Skip to comments.Libertarianism and the Civil War
Posted on 03/06/2012 8:27:38 AM PST by donmeaker
There are, generally speaking, three types of libertarian perspectives on the Civil War. Many libertarians actually support the war, some condemn it without defending the Confederacy, and some are actually pro-Confederate.
What libertarians bemoan about the Civil War is the loss of the right of a State to secede. That was a strong check on the power of the Federal Government.
Put me down as agreeing with the author.
Secession was an attempt to protect and extend the most egregious violation of liberty in American history. I find it bizarre that someone claiming to be libertarian could support it.
Unless of course black slaves aren’t “really” people with rights like other people, as was determined by the Dred Scott decision.
I see it this way: Before the war we were called “these united states”. The union was like a big brick wall where the states were the bricks and the FedGov was the mortar holding them together.
Thanks to Lincoln, the country is now like a big wall made of mortar with 50 marbles embedded in it.
I think the seeds of the destruction of this nation were sown before the nation became a nation. It is in our acceptance of slavery and even protecting it with the creation of the nation.
We will never recover. Slavery was fatal to us. It has just taken a long time for the infection to kill us, even though the original projectile was removed by the Civil War.
As for slavery, it was already on it's way out at the time of the civil war. Advancements in machinery were already making slave holding too expensive a proposition.
One can be in full agreement with the idea of a state’s right to secede and be in full opposition to the idea of slavery.
I am in full agreement with the idea that we, as free people, have the right to bear arms - mainly because I am in full opposition to what some people intend to do with the arms they are bearing.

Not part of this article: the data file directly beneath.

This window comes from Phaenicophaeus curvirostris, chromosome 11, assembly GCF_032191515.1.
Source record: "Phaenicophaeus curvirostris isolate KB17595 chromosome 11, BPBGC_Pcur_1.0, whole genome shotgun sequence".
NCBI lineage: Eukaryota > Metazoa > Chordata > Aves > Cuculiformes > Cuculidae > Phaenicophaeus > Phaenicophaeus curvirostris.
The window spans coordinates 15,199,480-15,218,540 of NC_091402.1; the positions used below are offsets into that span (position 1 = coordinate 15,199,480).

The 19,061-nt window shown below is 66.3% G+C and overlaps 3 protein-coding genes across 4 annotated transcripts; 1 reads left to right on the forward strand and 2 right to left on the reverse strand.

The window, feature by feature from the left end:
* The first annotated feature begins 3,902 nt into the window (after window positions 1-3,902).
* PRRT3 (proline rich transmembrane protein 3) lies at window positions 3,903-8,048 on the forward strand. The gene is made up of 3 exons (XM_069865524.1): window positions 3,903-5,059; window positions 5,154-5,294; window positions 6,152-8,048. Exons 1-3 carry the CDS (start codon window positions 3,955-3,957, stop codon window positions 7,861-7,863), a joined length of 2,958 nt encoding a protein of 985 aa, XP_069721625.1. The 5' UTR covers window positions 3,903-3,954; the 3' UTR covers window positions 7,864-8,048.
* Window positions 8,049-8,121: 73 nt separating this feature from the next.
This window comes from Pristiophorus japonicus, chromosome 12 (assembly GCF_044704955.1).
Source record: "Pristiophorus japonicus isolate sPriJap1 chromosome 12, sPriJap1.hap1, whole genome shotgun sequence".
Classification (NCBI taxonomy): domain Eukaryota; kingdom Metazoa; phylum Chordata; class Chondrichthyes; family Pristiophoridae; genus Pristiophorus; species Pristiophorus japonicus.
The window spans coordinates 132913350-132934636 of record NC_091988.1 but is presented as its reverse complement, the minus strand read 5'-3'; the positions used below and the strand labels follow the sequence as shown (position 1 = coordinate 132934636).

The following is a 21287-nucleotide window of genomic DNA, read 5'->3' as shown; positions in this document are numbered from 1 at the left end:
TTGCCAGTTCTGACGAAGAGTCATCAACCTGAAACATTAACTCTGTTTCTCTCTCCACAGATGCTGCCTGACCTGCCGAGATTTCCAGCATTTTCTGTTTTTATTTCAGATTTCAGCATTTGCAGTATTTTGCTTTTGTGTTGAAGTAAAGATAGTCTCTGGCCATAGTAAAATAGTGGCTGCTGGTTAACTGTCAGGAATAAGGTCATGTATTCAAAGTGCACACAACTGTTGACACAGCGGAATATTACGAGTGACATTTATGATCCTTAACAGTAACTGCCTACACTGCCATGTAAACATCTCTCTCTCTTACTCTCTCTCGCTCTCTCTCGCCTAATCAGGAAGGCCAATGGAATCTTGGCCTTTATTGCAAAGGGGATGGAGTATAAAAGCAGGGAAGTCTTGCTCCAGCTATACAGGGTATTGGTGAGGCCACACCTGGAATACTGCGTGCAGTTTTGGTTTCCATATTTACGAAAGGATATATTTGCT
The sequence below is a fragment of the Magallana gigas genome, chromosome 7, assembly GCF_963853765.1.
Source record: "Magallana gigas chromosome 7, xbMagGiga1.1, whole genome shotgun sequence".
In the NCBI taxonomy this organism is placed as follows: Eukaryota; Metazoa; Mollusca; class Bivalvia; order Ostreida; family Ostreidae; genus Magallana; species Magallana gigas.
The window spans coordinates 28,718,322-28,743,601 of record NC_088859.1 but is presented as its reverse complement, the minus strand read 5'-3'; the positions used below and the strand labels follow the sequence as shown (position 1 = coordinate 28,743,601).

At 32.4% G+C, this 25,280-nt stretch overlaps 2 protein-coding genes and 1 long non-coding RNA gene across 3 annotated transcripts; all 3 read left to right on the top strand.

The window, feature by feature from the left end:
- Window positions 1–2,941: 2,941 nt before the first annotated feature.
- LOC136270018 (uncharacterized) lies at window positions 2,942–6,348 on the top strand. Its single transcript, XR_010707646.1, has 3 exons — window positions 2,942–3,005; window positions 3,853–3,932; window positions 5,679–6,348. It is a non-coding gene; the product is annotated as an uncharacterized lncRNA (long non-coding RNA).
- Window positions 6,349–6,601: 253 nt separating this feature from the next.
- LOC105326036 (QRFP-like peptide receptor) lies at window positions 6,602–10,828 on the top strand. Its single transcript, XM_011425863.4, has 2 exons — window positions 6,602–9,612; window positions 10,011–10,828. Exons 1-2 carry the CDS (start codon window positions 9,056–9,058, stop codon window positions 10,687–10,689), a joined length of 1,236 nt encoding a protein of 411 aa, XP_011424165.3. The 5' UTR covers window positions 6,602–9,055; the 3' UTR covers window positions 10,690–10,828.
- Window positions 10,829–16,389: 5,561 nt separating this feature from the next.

While violently anti-slavery, I must admit that those who foresaw its abolition as creating huge problems for future generations have turned out to largely be correct.
Their diagnosis was correct, even though I differ greatly as to the appropriate treatment.
I’ve heard this claim a million times, yet despite the supposedly receding tide of slavery, the South was fighting tooth and nail to expand slavery into new territories.
Slavery being an increasingly losing financial proposition was, of course, why slave prices reached an all-time high in 1860. People are always interested in investing their money in known declining industries.
Slavery may have been on its way out, as an economic proposition - but the fact is, it needed killing as a moral proposition.
It would not do to simply let it die an economic death, but retain in our national conscience the notion that it was morally acceptable.
Here are some interesting perspective(s) (I include the “s” in parentheses because they are all from the same guy.)
From over a decade ago:
And last autumn:
The guy comes from a position of experience and knowledge.
and there were probably some extreme libertarians who went (buck naked) west to avoid the war entirely and founded Berkeley
The issue of black slavery was nothing to the Southern soldier except as an excuse used by foreign invaders to loot, rape and burn their way across his beloved country.
Slavery existed throughtout history in every country of the world, long before there was a United States.
Something most school kids are never taught
Thanks for the links.
As others have pointed out, the attempts to make America into a biracial nation, with whites on one side and “people of color” on the other are failing.
We may indeed wind up biracial, but it’s more likely to be blacks vs. non-blacks.
I don’t want that to happen, but I’m afraid it’s where we’re headed.
If it was on the way out then what was Kansas all about?
Locke's defense of slavery is the one gaping "WTF?" moment in the Second Treatise. Likewise, Founders really screwed over subsequent generations of Americans by failing to resolve this issue when the nation was founded. Granted, I understand the realpolitik of why this happened, but the end result was not good.
I call myself a libertarian, and I fully subscribe to the notion that states had (and have) a "right" to secede from the Union. But I also cannot square in my own mind the righteousness of states seceding from the Union in order to perpetuate the power of allowing humans to own other human beings.
I could not have said it better myself.
Maybe you are right, much better to make a complete mockery of the Republics federalism by going to war... That worked out well didn't it?
Their right to secede can and should be defended by constitutionalists and libertarians. The reason for their seceding cannot be defended by any thinking libertarian.
Disagree with why you’re seceding, but defend your right to secede. They are two separate issues.
SO - the question I have is regarding Lincoln - was he wrong to disallow secession? Or was he right to use the power at his disposal to end slavery? What should Lincoln have done, given the choices with which he was faced?